If we truly look through the lens of Jesus, we will see Muslims as children of God who are on a journey of faith as we are. The renowned Islamic scholar and Arabist, Anglican Bishop Kenneth Cragg, writes, "The differences, which undoubtedly exist, between the Muslim and Christian understanding of God are far-reaching and must be patiently studied. But it would be fatal to all our mutual tasks to doubt that one and the same God over all was the reality in both."[12] (Chandler 2007: 89)

    Christianity and Islam indeed have much in common and we need to rediscover our family connections. Each is monotheistic, and each claims universality. Each fosters strong traditions of piety, social action, and justice. Each even claims to be a religion of peace. Both honor the authority of Moses and the Hebrew prophets, believe in the Creator God of Abraham, and know that God desires that we exhibit justice, mercy, and humility before him. (Chandler 2007: 89)

    One effective approach is to build on the commonalities within our respective theological beliefs. Rev. Colin Chapman, Anglican priest, Islamist, and author of Cross and the Crescent, suggests we can build on what we naturally agree on together: God Creates, God is One, God Reveals, God Loves, God Forgives, God Judges, God Rules--though we may of course differ on how God does each. Another approach is to begin by building on our similar worship practices: traditions, liturgica practices, pillars--fasting, pilgrimage, charity, creed, prayers. (Chandler 2007: 89)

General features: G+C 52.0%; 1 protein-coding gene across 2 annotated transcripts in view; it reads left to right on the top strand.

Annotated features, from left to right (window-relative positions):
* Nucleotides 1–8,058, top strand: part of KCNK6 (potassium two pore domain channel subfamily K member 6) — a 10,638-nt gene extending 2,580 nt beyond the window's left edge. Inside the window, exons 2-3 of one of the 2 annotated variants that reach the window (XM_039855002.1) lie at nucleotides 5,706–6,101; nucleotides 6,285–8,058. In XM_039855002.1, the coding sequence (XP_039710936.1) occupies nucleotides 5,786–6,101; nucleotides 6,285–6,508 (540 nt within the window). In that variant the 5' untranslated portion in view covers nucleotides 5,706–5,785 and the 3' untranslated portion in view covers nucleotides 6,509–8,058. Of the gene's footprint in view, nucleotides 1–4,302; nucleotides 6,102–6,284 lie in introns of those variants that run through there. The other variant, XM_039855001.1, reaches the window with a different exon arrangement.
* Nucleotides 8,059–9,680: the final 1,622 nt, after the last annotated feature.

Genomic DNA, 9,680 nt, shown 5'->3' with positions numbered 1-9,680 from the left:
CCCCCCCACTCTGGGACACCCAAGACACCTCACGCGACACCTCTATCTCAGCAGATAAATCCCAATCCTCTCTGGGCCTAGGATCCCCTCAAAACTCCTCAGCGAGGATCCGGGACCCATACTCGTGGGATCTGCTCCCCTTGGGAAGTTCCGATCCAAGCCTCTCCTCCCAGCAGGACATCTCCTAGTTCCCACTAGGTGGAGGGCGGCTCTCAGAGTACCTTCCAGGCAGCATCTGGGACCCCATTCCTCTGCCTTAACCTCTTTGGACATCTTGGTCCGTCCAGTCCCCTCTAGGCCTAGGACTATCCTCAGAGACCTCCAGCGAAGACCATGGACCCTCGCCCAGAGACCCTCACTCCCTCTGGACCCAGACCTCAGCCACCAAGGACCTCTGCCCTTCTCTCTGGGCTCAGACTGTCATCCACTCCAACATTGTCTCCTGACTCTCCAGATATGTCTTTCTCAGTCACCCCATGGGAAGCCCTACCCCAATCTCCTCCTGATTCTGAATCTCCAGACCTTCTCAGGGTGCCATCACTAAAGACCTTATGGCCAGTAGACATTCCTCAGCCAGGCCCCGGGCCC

(....) In the Qur'an Jesus is called the Messiah, the Messenger, the Prophet, the Word, and Spirit of God. Mazhar's experience is that the Qur'an, for many Muslims, can be a path to Jesus.... As Mazhar says, "Muhammad was partially a victim of Christianity at the time." Christianity as it reached Arabia included a mixture of heresies--preaching not the Trinity, but a triad of God Father, God Mother [i.e., Mary], and God Son. Muhammand challenged this idea and made his central message "la illah il-Allah": there is no god but God. (Chandler 2007: 89)

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  14. Rob,

    Thanks for all the great quotes from the Chandler book!